I don't reall have a point to make in this post, just wanted to put it down in writing more as a statement of intent.
Maybe/maybe not.

The picture you've ended up with (for me) is brilliant.

What would you want to change in terms of the result with the use of flash?

You are a little dictated to by the conditions you shoot in unless you're going for dramatic looks with OCF.

I recently went for a dusk walk in stockheld park (snaps on Facebook) and must confess to finding it difficult to balance the lighting (my flash was on camera!) So I again take my hat off to you!
 
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blakester

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#37
Maybe/maybe not.

The picture you've ended up with (for me) is brilliant.

What would you want to change in terms of the result with the use of flash?

You are a little dictated to by the conditions you shoot in unless you're going for dramatic looks with OCF.

I recently went for a dusk walk in stockheld park (snaps on Facebook) and must confess to finding it difficult to balance the lighting (my flash was on camera!) So I again take my hat off to you!
Thanks for commenting Shaheed.
What I think I am getting at is that the method of shooting still has to be refined/finessed. It's a bit more 'hassle' to shoot OCF than using the reflector for similar results.

I wasn't expecting it to be an easy process (for me) I knew it would be a challenge so I will perservere with it.
As I mentioned, I am just thinking out loud here and don't really know what point I'm trying to make haha!
 
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#38
Thinking out loud here, the more I look at Kate's portrait the more I think it would have been achievable by my previous method of using a reflector.
I'm not about to give up on my OCF aspirations but will continue experimenting with the look/style.
I don't reall have a point to make in this post, just wanted to put it down in writing more as a statement of intent.
Both the flash and the reflector as you know, will put light on the subjects face. It's a different medium to achieving the same result. I know that sounds like I'm stating the obvious, but as we are both in a reflective mood (no pun intended) I thought I would get that down too !

The main difference between the two is that the flash will give you more control illuminating the subject either +/- where as, the reflector will only reflect back a portion of the light depending on actual amount that it comes into contact with. In the right circumstances it would be possible to reach equilibrium. The definitive question I would suggest is how much light to you want to fall on your subject. Nobody likes blown highlights but too little.... it's all down to subjectivity. As I said earlier, I really like your portrait of Kate as others do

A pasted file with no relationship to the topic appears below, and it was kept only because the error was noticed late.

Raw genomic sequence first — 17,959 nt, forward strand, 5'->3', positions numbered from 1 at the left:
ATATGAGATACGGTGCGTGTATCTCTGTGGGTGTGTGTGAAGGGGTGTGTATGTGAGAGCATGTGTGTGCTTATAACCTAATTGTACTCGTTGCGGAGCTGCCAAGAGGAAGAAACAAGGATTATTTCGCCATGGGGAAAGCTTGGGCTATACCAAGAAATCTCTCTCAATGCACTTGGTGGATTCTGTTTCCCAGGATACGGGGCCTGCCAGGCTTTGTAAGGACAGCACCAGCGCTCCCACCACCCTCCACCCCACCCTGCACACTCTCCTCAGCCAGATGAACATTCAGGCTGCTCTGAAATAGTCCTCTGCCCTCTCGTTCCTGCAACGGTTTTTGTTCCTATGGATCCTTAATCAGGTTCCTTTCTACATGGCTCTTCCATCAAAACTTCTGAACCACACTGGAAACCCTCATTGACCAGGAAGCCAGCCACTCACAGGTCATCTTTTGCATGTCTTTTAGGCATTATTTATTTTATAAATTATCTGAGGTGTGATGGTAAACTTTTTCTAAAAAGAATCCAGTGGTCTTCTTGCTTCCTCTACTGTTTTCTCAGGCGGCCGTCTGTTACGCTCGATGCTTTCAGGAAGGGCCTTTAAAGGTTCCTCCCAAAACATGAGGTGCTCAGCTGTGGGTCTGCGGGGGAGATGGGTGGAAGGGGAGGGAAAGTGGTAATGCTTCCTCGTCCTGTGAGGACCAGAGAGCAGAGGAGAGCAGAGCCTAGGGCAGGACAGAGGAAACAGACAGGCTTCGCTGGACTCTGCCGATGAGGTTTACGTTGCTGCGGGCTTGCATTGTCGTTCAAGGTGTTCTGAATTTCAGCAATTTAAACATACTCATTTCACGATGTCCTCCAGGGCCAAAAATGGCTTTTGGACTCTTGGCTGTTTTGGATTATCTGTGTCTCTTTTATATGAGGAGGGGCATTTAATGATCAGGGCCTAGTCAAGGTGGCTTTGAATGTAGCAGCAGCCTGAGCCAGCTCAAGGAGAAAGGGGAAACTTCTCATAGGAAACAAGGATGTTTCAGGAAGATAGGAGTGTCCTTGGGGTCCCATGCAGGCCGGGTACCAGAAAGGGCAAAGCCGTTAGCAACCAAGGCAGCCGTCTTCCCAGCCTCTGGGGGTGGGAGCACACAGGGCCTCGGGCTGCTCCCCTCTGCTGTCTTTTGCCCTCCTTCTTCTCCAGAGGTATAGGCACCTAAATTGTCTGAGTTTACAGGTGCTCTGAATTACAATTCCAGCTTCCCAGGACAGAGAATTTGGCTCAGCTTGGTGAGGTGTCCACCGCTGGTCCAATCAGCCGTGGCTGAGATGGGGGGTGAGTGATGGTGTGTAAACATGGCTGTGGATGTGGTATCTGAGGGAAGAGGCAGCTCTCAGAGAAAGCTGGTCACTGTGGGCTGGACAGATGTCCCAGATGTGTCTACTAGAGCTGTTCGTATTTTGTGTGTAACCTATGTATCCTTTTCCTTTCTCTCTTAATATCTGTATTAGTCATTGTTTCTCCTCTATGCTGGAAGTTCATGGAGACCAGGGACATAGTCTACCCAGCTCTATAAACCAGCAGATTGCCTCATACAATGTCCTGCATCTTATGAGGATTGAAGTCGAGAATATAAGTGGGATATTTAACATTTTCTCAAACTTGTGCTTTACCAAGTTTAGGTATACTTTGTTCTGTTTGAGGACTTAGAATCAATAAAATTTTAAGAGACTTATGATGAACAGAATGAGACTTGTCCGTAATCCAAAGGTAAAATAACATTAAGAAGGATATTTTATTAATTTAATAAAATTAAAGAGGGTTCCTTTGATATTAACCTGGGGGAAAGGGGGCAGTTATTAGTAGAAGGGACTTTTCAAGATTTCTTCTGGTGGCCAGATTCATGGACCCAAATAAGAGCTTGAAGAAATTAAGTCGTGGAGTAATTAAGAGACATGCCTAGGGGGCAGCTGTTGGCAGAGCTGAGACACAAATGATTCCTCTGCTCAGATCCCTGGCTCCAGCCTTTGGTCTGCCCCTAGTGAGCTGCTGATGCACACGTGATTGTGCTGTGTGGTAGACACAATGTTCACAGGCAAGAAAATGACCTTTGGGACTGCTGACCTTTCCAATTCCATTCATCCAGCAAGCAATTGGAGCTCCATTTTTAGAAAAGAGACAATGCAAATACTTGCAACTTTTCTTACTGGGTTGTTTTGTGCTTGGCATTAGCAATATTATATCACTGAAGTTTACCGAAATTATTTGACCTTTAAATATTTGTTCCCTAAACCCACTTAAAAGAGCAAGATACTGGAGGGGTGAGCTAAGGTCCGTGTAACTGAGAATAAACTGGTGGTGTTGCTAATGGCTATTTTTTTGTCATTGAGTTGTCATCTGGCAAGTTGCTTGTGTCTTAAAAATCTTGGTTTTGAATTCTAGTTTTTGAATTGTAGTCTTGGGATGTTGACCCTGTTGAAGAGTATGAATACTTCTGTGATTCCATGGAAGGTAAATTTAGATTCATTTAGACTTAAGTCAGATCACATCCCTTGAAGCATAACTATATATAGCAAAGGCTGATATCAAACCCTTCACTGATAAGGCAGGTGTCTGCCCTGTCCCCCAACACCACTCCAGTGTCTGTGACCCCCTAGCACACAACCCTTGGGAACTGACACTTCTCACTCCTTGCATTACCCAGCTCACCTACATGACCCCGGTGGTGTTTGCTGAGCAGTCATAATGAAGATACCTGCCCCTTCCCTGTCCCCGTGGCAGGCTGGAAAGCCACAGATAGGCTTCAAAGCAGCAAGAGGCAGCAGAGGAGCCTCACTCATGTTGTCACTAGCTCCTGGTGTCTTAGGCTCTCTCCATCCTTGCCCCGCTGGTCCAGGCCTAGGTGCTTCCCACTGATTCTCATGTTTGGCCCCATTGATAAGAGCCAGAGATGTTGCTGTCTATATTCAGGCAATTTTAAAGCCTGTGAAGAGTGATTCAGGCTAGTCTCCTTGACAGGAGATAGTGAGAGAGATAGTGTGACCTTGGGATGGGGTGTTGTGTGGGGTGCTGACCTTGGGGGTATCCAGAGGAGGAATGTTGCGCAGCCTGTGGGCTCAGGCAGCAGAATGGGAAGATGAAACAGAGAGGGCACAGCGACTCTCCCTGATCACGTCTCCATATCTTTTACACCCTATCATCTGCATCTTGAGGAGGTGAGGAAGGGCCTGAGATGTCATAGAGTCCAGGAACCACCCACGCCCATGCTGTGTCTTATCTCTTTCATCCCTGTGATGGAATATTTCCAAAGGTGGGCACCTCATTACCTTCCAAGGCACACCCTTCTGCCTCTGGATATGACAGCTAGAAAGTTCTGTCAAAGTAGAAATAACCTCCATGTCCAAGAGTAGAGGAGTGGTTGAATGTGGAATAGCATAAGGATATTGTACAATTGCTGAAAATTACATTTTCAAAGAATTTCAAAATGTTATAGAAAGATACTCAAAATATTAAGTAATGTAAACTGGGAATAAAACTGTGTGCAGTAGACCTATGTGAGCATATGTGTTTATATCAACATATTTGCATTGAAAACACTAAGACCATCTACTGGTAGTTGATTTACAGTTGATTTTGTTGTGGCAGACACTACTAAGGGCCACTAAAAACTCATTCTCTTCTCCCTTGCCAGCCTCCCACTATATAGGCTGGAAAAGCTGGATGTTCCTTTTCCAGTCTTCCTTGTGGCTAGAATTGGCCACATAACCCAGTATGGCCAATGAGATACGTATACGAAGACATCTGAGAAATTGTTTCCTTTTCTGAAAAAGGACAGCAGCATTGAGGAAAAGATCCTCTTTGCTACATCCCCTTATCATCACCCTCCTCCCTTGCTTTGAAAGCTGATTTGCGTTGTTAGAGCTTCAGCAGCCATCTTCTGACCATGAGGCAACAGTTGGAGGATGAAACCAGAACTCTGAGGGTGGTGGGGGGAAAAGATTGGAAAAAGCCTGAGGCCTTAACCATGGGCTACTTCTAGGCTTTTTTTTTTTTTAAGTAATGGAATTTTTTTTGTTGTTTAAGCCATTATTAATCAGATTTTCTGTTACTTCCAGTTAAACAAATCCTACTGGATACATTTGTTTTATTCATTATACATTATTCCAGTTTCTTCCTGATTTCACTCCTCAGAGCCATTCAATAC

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#40
Both the flash and the reflector as you know, will put light on the subjects face. It's a different medium to achieving the same result. I know that sounds like I'm stating the obvious, but as we are both in a reflective mood (no pun intended) I thought I would get that down too !

The main difference between the two is that the flash will give you more control illuminating the subject either +/- where as, the reflector will only reflect back a portion of the light depending on actual amount that it comes into contact with. In the right circumstances it would be possible to reach equilibrium. The definitive question I would suggest is how much light to you want to fall on your subject. Nobody likes blown highlights but too little.... it's all down to subjectivity. As I said earlier, I really like your portrait of Kate as others do
This.. assuming you want to keep the use of flash subtle then I reckon the main differences between flash and a reflector are (a) it will give you more subtle control over direction / sculpting / modelling, and (b) it might be more effective in difficult lighting situations, e.g. backlit or bright environments. I don't think a reflector would have given quite such a refined result with Kate.